Intentions

*image courtesy of quotable cards.

I live my life with lists, including ‘to do’ lists – many of which never get done even though I love ticking the items off when I’ve completed them!  If I have an event coming up, out comes a spreadsheet and I meticulously plan what items I need for the event to be a success.  A family party will inspire menus and shopping lists and a schedule for cooking, freezing and things to do on the day.  Holidays elicit lists of things to purchase and pack and Christmas requires a list of cards to make and send.  Why then do I fall down when it comes to scheduling tasks and goals necessary to build a business?

It would appear that building my business falls way down in my list of priorities – somewhere behind catching up with emails and facebook, my favourite blogs, recorded TV shows, days out with hubby and, when things get really bad, housework!

So inspired by ‘A Year With Myself’, I think it’s time to get organised.  To give myself a framework that will keep me straight and guide my posts.  And since Monday starts the week, I thought that would be a good day to set an intention for the week.  On Wednesday, I will participate in Amy Palko’s Beautiful Beliefs Project and on Friday I will reflect on the week and consider what gifts I have received over the previous seven days.  Tuesdays and Thursdays will be left for me to ponder what takes my interest on those days!  And most importantly, I will retain a bit of flexibility just in case there’s a bit of a cock up!

At this juncture it might be helpful to explore what an intention is and how it differs from a goal.  A goal is defined as “the aim or object towards which an endeavour is directed”, whereas intention is defined as “an act or instance of determining mentally upon some action or result” or “purpose or attitude toward the effect of one’s actions or conduct” (Collins Concise Dictionary).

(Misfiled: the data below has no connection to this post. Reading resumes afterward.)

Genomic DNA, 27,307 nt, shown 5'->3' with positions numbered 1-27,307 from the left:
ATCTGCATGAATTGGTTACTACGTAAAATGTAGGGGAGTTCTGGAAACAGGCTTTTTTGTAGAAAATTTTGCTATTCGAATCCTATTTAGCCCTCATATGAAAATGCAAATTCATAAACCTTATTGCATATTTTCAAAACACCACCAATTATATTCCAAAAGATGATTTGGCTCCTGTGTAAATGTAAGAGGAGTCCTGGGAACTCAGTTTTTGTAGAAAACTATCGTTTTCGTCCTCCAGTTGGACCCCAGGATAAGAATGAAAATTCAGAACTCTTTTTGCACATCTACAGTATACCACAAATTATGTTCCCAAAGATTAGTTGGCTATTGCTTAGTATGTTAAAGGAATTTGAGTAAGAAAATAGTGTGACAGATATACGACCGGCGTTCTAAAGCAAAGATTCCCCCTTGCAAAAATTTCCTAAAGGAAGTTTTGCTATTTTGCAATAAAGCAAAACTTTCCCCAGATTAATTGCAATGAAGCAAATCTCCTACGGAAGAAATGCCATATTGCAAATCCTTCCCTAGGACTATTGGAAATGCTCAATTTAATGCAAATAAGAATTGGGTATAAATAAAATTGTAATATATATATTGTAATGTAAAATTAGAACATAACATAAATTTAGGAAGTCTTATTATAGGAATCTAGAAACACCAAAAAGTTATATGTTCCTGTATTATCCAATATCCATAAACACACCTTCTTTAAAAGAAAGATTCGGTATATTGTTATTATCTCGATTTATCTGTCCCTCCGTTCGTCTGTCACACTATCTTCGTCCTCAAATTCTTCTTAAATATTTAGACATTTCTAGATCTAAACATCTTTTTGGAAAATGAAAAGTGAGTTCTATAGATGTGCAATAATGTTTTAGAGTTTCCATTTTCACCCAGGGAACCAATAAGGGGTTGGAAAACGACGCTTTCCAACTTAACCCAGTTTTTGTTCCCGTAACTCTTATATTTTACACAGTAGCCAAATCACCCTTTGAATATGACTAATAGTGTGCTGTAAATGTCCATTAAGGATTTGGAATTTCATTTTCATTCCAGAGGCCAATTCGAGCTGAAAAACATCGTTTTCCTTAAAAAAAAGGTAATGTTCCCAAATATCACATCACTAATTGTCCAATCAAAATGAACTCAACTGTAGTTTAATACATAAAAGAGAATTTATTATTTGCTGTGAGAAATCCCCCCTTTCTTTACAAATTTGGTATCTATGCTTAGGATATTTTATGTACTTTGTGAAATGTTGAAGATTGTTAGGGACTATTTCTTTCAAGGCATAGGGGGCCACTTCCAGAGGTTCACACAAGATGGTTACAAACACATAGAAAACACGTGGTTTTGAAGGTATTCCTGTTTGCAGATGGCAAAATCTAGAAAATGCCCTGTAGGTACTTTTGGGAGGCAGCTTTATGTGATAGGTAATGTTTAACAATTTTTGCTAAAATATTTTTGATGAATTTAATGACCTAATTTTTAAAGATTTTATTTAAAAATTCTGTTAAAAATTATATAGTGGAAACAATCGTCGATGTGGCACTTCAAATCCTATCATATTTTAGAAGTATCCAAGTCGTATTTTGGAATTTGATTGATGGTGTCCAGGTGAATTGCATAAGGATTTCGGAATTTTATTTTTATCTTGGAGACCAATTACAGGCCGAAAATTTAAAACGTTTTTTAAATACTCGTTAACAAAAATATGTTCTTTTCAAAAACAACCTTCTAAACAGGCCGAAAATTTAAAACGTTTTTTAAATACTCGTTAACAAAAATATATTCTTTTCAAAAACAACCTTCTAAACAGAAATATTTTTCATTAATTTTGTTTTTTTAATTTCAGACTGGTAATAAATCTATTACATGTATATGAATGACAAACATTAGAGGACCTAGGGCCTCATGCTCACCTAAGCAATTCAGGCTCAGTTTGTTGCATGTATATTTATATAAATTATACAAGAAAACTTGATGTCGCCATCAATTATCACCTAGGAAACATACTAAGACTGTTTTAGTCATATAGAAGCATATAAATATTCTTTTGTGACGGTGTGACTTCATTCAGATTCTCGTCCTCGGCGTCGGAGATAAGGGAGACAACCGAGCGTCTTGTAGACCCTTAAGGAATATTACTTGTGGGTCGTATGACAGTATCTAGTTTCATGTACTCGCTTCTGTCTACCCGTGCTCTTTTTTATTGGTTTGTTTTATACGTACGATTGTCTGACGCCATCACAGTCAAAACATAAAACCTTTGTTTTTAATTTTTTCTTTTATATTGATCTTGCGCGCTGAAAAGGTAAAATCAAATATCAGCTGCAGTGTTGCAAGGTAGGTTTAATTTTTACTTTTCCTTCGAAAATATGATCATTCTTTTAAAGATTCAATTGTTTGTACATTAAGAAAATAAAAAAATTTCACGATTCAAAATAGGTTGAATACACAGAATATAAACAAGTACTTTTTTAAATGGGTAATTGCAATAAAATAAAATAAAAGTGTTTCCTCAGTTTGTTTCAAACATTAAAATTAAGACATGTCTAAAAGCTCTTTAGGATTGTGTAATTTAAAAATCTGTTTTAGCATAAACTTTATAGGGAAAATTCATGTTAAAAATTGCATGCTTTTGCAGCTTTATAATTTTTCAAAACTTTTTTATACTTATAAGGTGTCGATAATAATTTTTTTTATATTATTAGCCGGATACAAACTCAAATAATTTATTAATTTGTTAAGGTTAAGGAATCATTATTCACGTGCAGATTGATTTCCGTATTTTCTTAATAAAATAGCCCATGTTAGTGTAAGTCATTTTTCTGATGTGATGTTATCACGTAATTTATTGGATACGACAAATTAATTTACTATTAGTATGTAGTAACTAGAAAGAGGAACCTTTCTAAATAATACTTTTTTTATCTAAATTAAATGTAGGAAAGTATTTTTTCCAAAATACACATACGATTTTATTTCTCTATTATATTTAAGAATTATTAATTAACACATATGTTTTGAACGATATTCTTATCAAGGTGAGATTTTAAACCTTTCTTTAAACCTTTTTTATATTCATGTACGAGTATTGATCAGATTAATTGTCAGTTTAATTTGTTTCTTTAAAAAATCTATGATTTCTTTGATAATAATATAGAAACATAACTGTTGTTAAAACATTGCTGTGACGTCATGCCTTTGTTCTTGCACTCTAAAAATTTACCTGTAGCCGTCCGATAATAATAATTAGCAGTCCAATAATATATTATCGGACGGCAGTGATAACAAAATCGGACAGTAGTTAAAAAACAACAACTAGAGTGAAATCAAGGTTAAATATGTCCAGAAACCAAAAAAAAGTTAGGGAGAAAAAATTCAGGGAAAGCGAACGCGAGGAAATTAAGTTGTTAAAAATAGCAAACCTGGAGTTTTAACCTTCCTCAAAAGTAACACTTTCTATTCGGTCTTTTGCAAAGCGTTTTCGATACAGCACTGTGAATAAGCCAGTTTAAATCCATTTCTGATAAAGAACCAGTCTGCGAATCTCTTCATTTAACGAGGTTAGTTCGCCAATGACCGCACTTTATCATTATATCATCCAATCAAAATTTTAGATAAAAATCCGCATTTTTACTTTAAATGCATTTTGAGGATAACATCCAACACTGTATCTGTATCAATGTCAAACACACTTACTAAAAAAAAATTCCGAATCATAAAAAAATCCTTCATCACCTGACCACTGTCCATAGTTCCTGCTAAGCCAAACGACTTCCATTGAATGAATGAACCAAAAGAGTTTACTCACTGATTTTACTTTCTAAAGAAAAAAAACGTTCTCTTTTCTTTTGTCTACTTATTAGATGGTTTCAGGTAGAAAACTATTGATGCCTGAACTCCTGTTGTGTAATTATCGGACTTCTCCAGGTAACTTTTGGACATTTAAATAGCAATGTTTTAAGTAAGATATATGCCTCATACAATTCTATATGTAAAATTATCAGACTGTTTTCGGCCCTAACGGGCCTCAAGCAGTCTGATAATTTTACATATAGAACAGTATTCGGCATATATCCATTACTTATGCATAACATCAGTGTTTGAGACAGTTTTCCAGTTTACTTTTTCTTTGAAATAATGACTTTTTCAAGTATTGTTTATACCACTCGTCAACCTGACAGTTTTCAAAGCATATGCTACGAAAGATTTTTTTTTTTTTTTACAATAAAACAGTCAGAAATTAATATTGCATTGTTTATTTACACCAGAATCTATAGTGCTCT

Dana Theus gives a simple personal example. “You may have a goal to leave the office every day by 6pm to spend time with your family. Great goal, but inevitably, if you’re in a leadership position, business intervenes with – stuff. If all you have is your goal, every time the business hands you a stinker, you fail, feel bad, piss off your spouse/boss etc. Who wants goals like that? Alternatively if you have an intention to spend as much quality time with your family as possible, you will still have to deal with those inconvenient work problems, but you have no guilt about coming into the office 30 minutes late the next morning to make time to take your kid to school”.  She suggests that by meeting your intention, you’re giving yourself the flexibility to deal with life as it shows up while still achieving success on your own terms and that intentions give you permission to achieve success where others only see options to fail by not meeting the goal. This distinction is important for someone like me for whom failure feeds into the whole ‘I’m not good enough’ frame of mind!

So, without further ado and it being Monday, today I will set my intention for this week – to give myself time, ahead of everything else, to write.  To research my topics so that I come fully prepared and present to the posts that I write, and to make sure that my readers get the best of me.  Oh, and to ensure that I get two Father’s day cards made before the weekend!

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